Blow Off Valve working
Turbocharged engines are commonly used for better performance but tuning houses and car enthusiasts around the world are trying, with the help of a number of tweaks, to obtain even more. One of these enhancements that can be applied to turbocharged powertrains exclusively is the blow-off valve (BOV), an upgrade that can sometime prove to be more useful for those people looking to get a hissing sound out of their ordinary engine. But let's take all these things one by one.
First of all, what is it? The blow-off valve is a separate part that is supposed to be mounted in the intake plumbing between the turbocharger compressor and the throttle plate. Just like its name suggests, it blows off the pressure in the intake system of a turbocharged unit.
Secondly, its role. Such a system is specifically aimed at helping the turbocharged engine in question to maintain the same rev for a longer period (less than a second) when changing shifts. This way, the driver can get instant boost, reducing the lag and giving the optimal power just when needed. Other tasks include reducing wear of the engine and, more importantly for some people interested in tuning, creating a hissing sound generated every time the driver changes gears.
That's right, some car enthusiasts are only interested in mounting a blow-off valve just for the sound it makes, with several tuning houses around the world designing several aftermarket parts that even amplify the sound.
Getting back to the way the BOV works, it does exactly what its name suggests: it blows off the pressure in the intake system. This way, it keeps the turbocharger spinning when the throttle plate is fully closed. For example, when the driver wants to change gears and releases the throttle pedal. The direct result is that the turbocharger - which is still spinning thanks to the air flow - is ready to provide the optimal power once the driver presses the throttle pedal once again.
The result of this blow-off - or the pressure release if you prefer - is exactly the sound we told you before.
Unfortunately, using a BOV has a few disadvantages too. Besides the horrifying sound that might scare the hell out of somebody walking down the street, the air that circulates between through the compressor and the blow-off valve might become heated and thus have detrimental effects on the performance of the engine.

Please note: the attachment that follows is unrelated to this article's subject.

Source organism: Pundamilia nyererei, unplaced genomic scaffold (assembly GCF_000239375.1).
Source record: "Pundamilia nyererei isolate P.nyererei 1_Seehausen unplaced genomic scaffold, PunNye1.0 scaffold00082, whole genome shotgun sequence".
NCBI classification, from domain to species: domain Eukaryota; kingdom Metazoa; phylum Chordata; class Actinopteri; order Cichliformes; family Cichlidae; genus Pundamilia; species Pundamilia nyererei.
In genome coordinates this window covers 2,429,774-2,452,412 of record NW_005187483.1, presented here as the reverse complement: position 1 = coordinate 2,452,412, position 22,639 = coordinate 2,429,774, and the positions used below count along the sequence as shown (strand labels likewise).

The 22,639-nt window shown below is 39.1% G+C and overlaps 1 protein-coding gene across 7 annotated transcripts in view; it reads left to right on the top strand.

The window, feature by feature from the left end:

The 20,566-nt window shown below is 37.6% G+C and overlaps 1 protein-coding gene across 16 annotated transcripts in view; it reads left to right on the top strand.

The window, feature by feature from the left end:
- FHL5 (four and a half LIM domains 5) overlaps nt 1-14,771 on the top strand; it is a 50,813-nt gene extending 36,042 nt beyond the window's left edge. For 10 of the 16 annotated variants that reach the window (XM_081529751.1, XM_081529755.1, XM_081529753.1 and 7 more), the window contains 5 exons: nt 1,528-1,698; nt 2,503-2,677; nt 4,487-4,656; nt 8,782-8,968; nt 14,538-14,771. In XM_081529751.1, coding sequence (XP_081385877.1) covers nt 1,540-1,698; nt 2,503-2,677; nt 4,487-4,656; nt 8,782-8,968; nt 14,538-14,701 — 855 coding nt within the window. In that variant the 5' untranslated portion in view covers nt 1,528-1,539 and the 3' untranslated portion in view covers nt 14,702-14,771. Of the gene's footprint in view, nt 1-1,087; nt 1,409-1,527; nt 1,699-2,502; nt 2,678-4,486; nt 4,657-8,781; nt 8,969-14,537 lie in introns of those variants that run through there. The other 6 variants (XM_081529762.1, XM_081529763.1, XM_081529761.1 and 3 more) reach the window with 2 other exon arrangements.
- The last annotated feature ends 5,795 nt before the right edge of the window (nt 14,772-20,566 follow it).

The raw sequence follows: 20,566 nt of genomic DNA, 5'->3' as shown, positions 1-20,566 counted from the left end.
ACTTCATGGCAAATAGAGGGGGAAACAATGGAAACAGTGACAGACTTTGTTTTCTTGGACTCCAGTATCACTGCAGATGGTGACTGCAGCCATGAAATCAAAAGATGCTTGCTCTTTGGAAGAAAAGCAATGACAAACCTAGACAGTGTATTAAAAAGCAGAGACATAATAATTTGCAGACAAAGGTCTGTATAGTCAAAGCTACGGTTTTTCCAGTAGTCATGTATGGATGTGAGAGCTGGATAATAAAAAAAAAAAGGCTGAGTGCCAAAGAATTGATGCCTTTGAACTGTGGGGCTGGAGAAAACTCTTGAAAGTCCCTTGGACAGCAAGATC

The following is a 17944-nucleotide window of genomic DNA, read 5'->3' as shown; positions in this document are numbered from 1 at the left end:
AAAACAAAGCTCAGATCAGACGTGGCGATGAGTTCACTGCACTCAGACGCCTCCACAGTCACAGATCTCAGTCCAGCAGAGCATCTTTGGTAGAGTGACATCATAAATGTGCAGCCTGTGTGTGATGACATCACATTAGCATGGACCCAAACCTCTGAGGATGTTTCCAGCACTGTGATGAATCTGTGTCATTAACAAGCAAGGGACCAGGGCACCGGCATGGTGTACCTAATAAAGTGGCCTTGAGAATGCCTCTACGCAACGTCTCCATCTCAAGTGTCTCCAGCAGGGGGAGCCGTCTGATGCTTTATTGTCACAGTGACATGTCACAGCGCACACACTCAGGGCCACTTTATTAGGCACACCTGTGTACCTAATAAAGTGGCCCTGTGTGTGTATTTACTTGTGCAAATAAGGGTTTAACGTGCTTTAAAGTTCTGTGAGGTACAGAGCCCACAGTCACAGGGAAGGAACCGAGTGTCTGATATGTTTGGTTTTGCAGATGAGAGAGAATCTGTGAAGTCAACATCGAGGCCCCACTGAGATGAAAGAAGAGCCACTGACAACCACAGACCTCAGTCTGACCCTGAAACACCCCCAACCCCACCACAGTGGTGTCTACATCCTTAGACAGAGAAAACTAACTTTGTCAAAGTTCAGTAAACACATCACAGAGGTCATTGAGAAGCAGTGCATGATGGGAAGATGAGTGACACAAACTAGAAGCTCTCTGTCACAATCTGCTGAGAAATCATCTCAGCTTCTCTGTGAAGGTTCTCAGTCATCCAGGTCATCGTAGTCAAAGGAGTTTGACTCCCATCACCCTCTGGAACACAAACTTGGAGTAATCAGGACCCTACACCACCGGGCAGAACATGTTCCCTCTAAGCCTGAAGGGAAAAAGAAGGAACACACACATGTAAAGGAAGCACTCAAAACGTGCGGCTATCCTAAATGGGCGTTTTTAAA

Furthermore, an incorrectly mounted blow-off valve might reduce the final figures of the car and even increase the lag when the driver changes gears. Additionally, in case the valve doesn't handle the pressure as it should, it could lead to other engine damages.
A blow-off valve is usually priced from $100 to more than one thousand dollars, obviously depending on the manufacturer/tuning house. However, for those of you who are looking to buy one of these just for the sound, a cheaper alternative is also available: a so-called fake blow-off valve that does nothing more than to use the air pressure to generate a different sound, other than the one emitted by the engine.
What's important is to avoid confusing the BOV with anti-lag systems, such as the ones seen in motorracing. The anti-lag systems are more complex and rely on a mixture of air and fuel that reaches the exhaust tubes usually unburned. Obviously, this usually results in an explosion - due to the high temperature in the exhaust system - which keeps the turbo turning and thus, provide a boost to the driver even at engine idle speeds.
Obviously, for an anti-lag system to work properly, the car needs to be equipped with a high-performance exhaust system that can handle the explosions and is especially tweaked to direct the pressure to the turbo system and keep it spinning.
That being said, the blow-off valve might be a pretty nice upgrade for your turbocharged engine but even if it might boost performance a little bit, don't expect your car to fly like a rocket.